The date of the Obama portraits’ unveiling, deliberately chosen by Barack Obama, was February 12, Lincoln’s birthday. The 44th president made no secret that he admired the 16th. He launched his presidential campaign in Lincoln’s hometown of Springfield, Illinois; held the Lincoln Bible at his swearing-in; and often remarked that Lincoln’s abolition of slavery had made his presidency possible. Like Lincoln, the first president to savvily use photography of himself to connect with the American people, Obama’s presidency had been marked by an understanding of the power of portraiture.
Kehinde Wiley and Amy Sherald, the artists the Obamas chose, were the first African Americans to paint the portraits of a president or first lady for the National Portrait Gallery, and from the moment of the unveiling, it was clear that the two had both borrowed from and broken with the canon of traditional
. Wiley chose to seat the president in a chair, wearing a suit but no tie, looking directly out of the canvas at the viewer. The pose is similar to that of George Peter Alexander Healy’s Abraham Lincoln, ’s
John F. Kennedy, and Robert Anderson’s George W. Bush, all portraits Wiley had seen on walks through the galleries. But it was the background of rampant foliage and flowers symbolizing periods of the president’s life—chrysanthemums for Chicago, jasmine for Hawai‘i and Indonesia, African lilies for Kenya, and rosebuds for love—that was so extraordinary, making Obama appear at once timeless and contemporary.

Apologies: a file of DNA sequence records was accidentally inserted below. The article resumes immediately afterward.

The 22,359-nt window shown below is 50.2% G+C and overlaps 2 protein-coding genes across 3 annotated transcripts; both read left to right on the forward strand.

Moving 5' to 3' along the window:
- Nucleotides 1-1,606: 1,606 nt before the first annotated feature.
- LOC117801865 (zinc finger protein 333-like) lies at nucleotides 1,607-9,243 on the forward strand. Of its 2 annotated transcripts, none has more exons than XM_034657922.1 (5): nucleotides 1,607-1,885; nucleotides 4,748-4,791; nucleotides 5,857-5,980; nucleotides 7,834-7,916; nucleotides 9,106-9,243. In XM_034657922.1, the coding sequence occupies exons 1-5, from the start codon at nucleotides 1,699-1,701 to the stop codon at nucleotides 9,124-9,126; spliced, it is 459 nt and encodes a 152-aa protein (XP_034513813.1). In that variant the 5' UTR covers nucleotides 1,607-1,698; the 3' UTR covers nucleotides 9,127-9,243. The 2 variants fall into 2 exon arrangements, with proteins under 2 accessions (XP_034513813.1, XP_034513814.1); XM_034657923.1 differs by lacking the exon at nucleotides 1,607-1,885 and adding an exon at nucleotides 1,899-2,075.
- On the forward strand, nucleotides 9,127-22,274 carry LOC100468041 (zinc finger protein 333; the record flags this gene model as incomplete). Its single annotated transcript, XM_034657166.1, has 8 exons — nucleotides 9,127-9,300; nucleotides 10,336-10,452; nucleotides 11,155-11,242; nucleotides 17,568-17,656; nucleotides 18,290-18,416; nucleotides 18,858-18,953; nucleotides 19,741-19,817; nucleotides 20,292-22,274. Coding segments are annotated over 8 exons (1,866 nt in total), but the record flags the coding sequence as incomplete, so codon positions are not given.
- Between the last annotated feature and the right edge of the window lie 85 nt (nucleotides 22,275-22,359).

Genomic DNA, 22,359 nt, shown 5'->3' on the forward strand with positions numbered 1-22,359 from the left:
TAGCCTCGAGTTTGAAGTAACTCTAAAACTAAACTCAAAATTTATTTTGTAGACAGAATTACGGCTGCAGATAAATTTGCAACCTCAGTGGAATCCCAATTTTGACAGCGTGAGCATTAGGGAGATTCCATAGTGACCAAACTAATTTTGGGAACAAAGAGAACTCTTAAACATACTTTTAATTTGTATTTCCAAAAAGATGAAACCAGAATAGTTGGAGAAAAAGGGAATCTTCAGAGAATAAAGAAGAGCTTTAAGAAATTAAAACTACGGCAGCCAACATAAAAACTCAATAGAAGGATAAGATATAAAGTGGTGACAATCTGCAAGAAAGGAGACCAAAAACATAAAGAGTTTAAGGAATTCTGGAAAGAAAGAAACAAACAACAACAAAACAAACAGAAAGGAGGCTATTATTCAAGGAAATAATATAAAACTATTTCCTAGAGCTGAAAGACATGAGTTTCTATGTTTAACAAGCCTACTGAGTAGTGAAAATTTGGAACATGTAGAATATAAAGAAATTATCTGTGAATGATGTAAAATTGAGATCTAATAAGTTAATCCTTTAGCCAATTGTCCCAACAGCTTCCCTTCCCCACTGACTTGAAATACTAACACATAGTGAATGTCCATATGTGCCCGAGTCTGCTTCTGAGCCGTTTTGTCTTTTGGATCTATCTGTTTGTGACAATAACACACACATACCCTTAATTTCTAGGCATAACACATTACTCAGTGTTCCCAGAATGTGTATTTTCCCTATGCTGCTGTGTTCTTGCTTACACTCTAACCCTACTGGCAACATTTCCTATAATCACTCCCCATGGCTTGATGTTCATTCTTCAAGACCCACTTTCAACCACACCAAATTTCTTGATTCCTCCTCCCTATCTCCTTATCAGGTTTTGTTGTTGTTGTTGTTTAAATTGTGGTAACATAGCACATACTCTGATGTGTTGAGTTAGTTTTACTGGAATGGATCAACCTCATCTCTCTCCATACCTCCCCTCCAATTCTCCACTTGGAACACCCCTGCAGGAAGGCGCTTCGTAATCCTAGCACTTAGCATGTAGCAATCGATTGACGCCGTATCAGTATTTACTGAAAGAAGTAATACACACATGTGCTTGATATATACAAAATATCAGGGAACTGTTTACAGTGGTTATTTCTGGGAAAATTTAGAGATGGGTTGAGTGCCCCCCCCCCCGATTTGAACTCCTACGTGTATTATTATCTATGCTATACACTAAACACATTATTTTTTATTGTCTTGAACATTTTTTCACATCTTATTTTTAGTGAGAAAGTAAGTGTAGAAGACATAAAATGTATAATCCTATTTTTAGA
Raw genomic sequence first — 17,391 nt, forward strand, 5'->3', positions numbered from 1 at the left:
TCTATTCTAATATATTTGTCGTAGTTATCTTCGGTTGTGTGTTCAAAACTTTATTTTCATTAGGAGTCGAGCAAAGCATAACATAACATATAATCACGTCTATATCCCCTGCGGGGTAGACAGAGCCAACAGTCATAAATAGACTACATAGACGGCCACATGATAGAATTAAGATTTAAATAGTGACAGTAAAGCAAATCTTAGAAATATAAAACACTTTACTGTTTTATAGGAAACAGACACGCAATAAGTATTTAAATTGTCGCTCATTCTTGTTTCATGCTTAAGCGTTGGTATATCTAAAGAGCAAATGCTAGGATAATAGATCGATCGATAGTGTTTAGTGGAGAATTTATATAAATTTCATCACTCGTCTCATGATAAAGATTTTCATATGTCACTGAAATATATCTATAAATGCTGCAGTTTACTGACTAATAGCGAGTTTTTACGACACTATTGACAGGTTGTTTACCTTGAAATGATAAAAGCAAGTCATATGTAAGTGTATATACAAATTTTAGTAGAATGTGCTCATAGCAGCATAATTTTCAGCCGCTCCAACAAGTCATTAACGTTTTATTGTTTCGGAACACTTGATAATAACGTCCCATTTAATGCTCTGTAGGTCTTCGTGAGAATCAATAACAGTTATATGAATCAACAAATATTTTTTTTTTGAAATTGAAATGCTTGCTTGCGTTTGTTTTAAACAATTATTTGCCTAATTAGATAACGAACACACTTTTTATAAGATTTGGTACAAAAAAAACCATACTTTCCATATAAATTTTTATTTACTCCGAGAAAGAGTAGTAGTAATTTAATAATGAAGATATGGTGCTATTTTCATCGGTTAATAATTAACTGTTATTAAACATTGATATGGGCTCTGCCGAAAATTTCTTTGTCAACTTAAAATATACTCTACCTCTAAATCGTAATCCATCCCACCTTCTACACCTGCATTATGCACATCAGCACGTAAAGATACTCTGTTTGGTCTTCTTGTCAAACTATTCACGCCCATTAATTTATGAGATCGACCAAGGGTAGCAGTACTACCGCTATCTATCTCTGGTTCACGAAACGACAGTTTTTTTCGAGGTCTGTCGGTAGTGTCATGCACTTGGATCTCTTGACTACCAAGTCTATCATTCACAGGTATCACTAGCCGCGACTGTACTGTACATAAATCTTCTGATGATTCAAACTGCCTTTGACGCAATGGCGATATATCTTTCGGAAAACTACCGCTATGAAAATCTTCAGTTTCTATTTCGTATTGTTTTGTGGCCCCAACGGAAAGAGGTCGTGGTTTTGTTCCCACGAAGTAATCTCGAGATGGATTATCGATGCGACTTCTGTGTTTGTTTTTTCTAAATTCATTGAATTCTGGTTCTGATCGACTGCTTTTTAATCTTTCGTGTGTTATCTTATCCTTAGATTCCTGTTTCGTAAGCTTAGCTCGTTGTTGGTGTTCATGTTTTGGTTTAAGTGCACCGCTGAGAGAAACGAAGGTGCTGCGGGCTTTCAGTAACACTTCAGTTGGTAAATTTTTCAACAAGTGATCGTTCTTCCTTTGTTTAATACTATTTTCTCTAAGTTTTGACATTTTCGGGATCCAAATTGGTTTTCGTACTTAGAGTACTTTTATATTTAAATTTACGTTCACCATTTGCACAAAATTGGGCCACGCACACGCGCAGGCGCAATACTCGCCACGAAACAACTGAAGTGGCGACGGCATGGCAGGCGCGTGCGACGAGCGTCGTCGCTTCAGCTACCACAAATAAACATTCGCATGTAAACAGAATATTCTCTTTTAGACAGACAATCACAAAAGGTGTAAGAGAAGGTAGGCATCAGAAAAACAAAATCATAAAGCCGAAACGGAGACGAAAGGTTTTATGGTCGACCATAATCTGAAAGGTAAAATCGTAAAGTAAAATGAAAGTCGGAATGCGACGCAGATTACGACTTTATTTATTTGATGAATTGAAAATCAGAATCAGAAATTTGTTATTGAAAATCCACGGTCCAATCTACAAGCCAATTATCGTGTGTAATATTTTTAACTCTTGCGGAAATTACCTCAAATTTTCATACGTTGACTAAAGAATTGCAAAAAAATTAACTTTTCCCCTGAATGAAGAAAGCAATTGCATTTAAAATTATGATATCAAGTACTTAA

The portrait of Michelle Obama elicited more commentary. Attired in a geometrically patterned dress by the designer Michelle Smith, which reminded the artist of modernist art and
quilts created by the descendants of enslaved people, the former first lady was presented as both modern and historical. The rendering of her skin as gray, as the New York Times
art critic Roberta Smith wrote
, “introduces the notion of double consciousness, the phrase coined by W.E.B. Du Bois to describe the condition of anyone living with social and economic inequality.” Or, as the critic Antwaun Sargent noted
more succinctly in W
magazine, what viewers were witnessing were “visions of black power [shaking] up a gallery of white history.”